Young Jains Newsletter

Young Jains Newsletter
Oct-Dec 2001
1 October 2001
Oct_Dec 2001 Young Jains Newsletter

If you believe in something or have an idea, which you think will benefit our society, are you prepared to take action and see the idea materialise?  You may have a vision or a dream, which you would like to share with others but have not quite had the time or courage to take that first step.  Well, my advice is do not keep the idea to yourself: be brave and take that first step!

Thousands of non-profit making organisations are formed simply from a dream or an ideal that someone wishes to see in our society.  Take Young Jains, for example: It was the vision of one person.  It now has worldwide recognition and respect, and all because many others slowly followed and believed in the vision.

A recent example of a group who have a vision and an idea is Sansaar.  ‘To encourage and enhance the learning of our language through fun and music’, is the aim or objective of Sansaar. Why? Because if something is not done at the grass roots level now, our language will become almost extinct.  By introducing the Gujarati language to children in a way in which they can relate to it and enjoy themselves, we hope to ensure its survival.

Founded by a group of seven professionals (whose first initial makes up the name Sansaar), Sansaar is moving upwards and onwards. Although all extremely busy in their working, family and social lives, the seven have come a very long way since starting up some two years ago.  Most readers will be familiar with Sansaar (article in Young Jains newsletter of April – June 2000).

Since the Young Jains Children’s party in February 2000, Sansaar’s viability was put to the test in November of the same year, with two live shows at Winston Churchill Hall, Ruislip.  The audience were truly taken aback with the concept and Sansaar knew from that moment that it had something special, and, more importantly, it could satisfy a need amongst parents.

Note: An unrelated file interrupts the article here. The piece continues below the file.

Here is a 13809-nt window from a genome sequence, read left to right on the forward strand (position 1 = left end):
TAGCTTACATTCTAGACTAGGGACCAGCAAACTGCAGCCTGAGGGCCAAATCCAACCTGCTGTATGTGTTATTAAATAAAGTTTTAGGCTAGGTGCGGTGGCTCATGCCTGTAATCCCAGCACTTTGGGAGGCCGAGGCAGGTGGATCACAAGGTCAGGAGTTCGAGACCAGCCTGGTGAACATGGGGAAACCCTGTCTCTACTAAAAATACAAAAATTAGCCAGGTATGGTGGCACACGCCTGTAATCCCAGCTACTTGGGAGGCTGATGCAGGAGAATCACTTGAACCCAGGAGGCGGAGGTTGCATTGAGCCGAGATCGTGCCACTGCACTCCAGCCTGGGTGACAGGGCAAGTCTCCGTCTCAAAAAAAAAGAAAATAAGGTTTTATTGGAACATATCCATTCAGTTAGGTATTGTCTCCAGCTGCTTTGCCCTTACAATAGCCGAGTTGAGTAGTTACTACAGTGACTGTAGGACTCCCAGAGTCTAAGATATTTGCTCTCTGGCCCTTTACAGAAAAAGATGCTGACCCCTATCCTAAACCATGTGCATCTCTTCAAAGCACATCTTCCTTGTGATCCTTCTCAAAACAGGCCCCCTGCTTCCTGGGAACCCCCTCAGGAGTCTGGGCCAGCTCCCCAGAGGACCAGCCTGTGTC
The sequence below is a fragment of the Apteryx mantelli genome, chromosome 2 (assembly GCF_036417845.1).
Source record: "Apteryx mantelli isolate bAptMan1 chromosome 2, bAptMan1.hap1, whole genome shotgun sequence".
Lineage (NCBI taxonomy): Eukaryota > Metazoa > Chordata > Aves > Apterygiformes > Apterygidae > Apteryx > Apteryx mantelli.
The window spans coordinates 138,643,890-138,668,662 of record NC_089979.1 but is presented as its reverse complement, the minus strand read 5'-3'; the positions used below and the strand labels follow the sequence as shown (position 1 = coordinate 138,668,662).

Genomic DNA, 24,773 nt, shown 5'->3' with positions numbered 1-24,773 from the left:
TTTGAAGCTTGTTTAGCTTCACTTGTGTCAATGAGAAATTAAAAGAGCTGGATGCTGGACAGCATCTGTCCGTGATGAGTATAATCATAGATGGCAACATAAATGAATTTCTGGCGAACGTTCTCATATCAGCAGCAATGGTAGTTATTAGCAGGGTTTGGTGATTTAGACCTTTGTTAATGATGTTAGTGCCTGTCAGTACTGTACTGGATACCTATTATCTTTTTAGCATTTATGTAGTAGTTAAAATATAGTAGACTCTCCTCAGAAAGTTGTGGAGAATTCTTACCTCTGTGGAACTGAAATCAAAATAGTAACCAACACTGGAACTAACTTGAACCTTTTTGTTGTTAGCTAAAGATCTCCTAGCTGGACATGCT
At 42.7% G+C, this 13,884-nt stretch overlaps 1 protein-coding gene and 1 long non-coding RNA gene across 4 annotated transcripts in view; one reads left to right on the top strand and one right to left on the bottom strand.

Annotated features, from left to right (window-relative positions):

The November 2000 show took over six months to organise, with a huge number of areas needed to be considered:  music, songs, dance, movement, rehearsals, costumes, props, in terms of content; venue, video , sound and lighting crews, hall management, health and safety in terms of behind the scenes work; ticketing, marketing , fund raising, sponsorship , as well as volunteers, training, and post event feedback management.

Speaking with all the volunteers at the post event bash, confirmed our beliefs, because they all wanted to be part of it and indeed many have come on to sub teams since.  The questions then arose as to what kind of vehicle to adopt for Sansaar to enable the idea to go from strength to strength.   Although a very good commercial idea, the Sansaar team were adamant that this was not for profit we are thus in the process of forming a charity.

How will Sansaar achieve its objectives? Apart from our shows, our immediate aim is to produce a CD, audiotape and a book, already in production, and to be launched on 4th November 2001 at our Diwali show at the Winston Churchill Hall.  We wish to bring the Sansaar experience into the home and enhance the learning of our lovely mother tongue.

After 4th November 2001, Sansaar will perform wherever invited by Gujarati communities nationally.  We wish to bring this idea to as many Gujarati communities as possible (contact details are given below).  Thereafter and subject to adequate funds, Sansaar hopes to produce a video and possibly an interactive CD-rom.  A web site is already up at www.sansaar.org.  Who knows, one day there may be a regular television slot for Sansaar.